Articles Posted in Pedestrian Accidents

Not all car accidents involve two vehicles. Instead, in many cases, a car accident will, unfortunately, involve a car and a pedestrian. In many lawsuits in which a pedestrian is struck by a vehicle, the driver of the vehicle will attempt to evade liability by arguing that the pedestrian caused the collision, and if the jury finds the defendant driver’s evidence to be compelling, the pedestrian may be denied compensation. This was shown in a recent Tennessee car accident case in which the court denied a plaintiff’s motion for a new trial after the jury found in favor of the defendant.  If you were struck by a vehicle, it is in your best interest to retain an experienced Tennessee car accident attorney to help you protect your rights.

Factual Background and Procedure of the Case

Reportedly, the plaintiff visited Tennessee as a tourist in 2005. During her stay, she jogged along the side of a highway. She decided to cross the highway, and while she was crossing, she was struck by a vehicle driven by the defendant. The plaintiff suffered severe injuries and subsequently filed a lawsuit against the defendant, asserting a negligence claim. Following a trial, the jury found that the plaintiff was 80% at fault, and the defendant was 20% at fault for the accident. The plaintiff subsequently filed a motion for a new trial, arguing that the verdict was against the weight of the evidence. The court denied the plaintiff’s motion, after which she appealed.

The Standard for Setting Aside a Jury Verdict

Under Tennessee law, a court will only set aside a jury’s findings of fact if there is no material evidence in support of the jury’s verdict. A trial judge is tasked with acting as the thirteenth juror and independently weighing the evidence to determine if it is in favor of the jury verdict. If the trial judge finds the verdict to be dissatisfactory, he or she must grant a new trial or set aside the  verdict.

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Sometimes when an accident occurs, the cause of the accident can easily be assigned to one person. For example, a drunk driver may hit another driver who is cautiously driving down the road. Other times, the cause can be more convoluted. While a perpetrator may be driving recklessly down the road, the victim may likewise be speeding at the time the accident occurs.

A recent Tennessee premises liability case before the Tennessee Court of Appeals looks at a question of complicated negligence and evaluates how fault should be assigned to the various parties involved. R.O. was a builder in Tennessee who visited the East Nashville Convenience Center to dispose of building materials. The Convenience Center was a place where local residents could go to dispose of trash too big for normal pickup. The Convenience Center had two levels, one with trash bins below and one above where individuals could park their cars to throw their trash down into the lower bins. To avoid cars falling off the upper level, it was surrounded by a concrete barrier that had several holes, or cuts, used for drainage purposes.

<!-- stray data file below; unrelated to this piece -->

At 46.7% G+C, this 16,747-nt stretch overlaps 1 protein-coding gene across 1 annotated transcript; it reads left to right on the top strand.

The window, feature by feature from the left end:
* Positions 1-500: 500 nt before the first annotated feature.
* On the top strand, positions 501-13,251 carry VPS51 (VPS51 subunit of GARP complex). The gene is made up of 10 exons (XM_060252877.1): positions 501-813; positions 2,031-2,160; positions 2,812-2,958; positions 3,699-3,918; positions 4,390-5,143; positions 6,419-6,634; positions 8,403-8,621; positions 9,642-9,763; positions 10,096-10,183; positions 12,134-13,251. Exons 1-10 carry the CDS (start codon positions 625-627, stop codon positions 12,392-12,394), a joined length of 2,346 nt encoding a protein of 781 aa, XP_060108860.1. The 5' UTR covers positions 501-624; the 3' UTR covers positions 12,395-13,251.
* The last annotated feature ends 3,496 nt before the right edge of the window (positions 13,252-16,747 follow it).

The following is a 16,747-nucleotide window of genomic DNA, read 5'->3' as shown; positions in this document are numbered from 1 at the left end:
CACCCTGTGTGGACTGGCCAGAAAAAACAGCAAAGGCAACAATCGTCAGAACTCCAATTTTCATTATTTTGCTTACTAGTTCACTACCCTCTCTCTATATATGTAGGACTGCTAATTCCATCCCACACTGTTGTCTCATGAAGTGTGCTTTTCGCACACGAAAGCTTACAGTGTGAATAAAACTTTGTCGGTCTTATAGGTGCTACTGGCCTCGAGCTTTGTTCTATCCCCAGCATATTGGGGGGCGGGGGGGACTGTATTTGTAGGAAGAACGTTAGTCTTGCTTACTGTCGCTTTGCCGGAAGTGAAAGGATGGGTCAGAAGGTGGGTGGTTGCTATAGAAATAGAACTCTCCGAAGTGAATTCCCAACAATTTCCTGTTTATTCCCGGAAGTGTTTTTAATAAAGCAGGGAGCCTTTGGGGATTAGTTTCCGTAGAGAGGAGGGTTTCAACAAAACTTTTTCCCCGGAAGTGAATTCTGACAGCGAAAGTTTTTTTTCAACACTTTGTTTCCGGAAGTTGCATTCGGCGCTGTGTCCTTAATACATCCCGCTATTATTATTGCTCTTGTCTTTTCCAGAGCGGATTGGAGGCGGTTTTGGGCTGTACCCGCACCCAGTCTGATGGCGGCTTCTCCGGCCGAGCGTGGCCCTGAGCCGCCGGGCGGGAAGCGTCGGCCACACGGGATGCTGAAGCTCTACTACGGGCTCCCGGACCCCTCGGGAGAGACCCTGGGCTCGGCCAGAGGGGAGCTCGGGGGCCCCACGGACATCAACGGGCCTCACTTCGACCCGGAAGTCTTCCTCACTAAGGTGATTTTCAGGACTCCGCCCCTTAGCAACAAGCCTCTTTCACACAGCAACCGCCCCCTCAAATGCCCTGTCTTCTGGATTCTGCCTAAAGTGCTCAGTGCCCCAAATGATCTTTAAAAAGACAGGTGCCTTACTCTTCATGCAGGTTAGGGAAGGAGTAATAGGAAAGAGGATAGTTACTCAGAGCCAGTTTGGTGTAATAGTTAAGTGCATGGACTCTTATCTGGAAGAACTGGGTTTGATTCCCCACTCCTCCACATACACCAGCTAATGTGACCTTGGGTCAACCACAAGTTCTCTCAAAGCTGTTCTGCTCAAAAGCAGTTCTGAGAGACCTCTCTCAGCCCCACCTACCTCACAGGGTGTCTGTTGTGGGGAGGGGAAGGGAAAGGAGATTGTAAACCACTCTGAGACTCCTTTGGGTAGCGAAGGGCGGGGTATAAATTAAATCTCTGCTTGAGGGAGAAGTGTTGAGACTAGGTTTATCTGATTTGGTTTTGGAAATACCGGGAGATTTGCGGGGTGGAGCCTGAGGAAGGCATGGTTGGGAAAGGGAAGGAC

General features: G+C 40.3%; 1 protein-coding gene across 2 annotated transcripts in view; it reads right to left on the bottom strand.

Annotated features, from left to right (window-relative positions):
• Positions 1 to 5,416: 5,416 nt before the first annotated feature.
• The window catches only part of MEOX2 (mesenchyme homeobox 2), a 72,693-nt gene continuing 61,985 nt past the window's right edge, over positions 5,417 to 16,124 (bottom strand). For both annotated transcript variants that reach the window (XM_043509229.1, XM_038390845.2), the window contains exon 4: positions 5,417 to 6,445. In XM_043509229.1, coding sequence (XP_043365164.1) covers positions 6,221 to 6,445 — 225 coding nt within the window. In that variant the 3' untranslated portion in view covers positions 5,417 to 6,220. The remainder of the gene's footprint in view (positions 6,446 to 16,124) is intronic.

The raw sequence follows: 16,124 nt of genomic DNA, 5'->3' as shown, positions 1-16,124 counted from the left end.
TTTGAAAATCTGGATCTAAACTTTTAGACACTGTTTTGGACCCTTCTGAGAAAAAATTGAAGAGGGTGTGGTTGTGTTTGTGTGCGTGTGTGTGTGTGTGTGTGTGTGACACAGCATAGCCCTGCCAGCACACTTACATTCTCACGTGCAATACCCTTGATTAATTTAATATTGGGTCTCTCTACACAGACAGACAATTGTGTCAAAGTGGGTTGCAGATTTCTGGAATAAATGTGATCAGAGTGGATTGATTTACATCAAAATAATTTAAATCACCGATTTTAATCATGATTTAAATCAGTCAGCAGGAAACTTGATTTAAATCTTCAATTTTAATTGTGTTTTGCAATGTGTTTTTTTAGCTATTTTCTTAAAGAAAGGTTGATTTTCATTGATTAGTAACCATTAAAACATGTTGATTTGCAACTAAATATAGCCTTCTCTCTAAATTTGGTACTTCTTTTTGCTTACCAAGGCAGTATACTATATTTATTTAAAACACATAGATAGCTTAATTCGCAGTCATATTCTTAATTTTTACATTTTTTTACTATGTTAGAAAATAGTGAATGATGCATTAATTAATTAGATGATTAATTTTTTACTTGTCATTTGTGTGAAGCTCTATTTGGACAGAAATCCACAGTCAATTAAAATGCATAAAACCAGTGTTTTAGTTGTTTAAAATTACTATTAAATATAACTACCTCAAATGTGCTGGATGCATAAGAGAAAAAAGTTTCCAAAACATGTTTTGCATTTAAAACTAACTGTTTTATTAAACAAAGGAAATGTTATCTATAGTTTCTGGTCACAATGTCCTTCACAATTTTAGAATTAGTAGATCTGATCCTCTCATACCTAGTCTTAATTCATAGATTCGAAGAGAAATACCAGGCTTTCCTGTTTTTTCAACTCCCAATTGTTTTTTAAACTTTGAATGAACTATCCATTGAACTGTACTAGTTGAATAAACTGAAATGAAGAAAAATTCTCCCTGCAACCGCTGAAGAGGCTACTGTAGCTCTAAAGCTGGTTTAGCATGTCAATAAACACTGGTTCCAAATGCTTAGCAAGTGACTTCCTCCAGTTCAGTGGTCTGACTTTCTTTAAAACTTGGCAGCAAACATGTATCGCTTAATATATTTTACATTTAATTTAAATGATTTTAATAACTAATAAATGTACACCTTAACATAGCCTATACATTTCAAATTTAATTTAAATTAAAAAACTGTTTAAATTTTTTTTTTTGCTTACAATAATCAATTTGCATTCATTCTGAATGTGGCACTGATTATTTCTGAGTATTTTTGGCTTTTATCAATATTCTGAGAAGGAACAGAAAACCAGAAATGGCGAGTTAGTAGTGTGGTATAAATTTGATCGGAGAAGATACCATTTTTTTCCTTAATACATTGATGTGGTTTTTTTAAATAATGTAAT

R.O. drove his truck up to a parking spot on the upper level and got out of his car to dispose of his trash. He stood on the concrete barrier to make it easier to throw trash down below and walked back and forth from his car to the bin. While attempting to dump his trash, he stepped into one of the cuts used for drainage purposes and fell five feet below to the lower level, breaking his arm. Shortly thereafter, he sued the Metropolitan Government of Nashville for maintaining a dangerous condition at the Convenience Center and failing to properly warn citizens.

As previously mentioned on this blog, governmental actors are entitled to many special protections in Tennessee when they are the subjects of lawsuits. Under the Tennessee Governmental Immunity Act, governmental agencies and their employees are immune from liability in certain situations. Typically, when a governmental agency or entity is sued, the burden is on the plaintiff to show that governmental immunity does not apply. If the plaintiff cannot do so, the lawsuit will most likely be dismissed, as illustrated in a recent Court of Appeals case.

In this Tennessee premises liability case, L.W. sued the Chattanooga-Hamilton Hospital Authority after she was severely injured while visiting one of their hospitals, Erlanger, for an appointment. At the time, L.W. was recovering from a broken arm and had an appointment to visit her orthopedic doctor. When she arrived at Erlanger, she stepped into the hospital waiting room to wait for her appointment. Unbeknownst to her at the time, she was standing next to an emergency exit door that had no signage or distinguishing features. When an Erlanger employee suddenly exited the door, the door rammed into L.W., causing her to fly across the room and land on her back.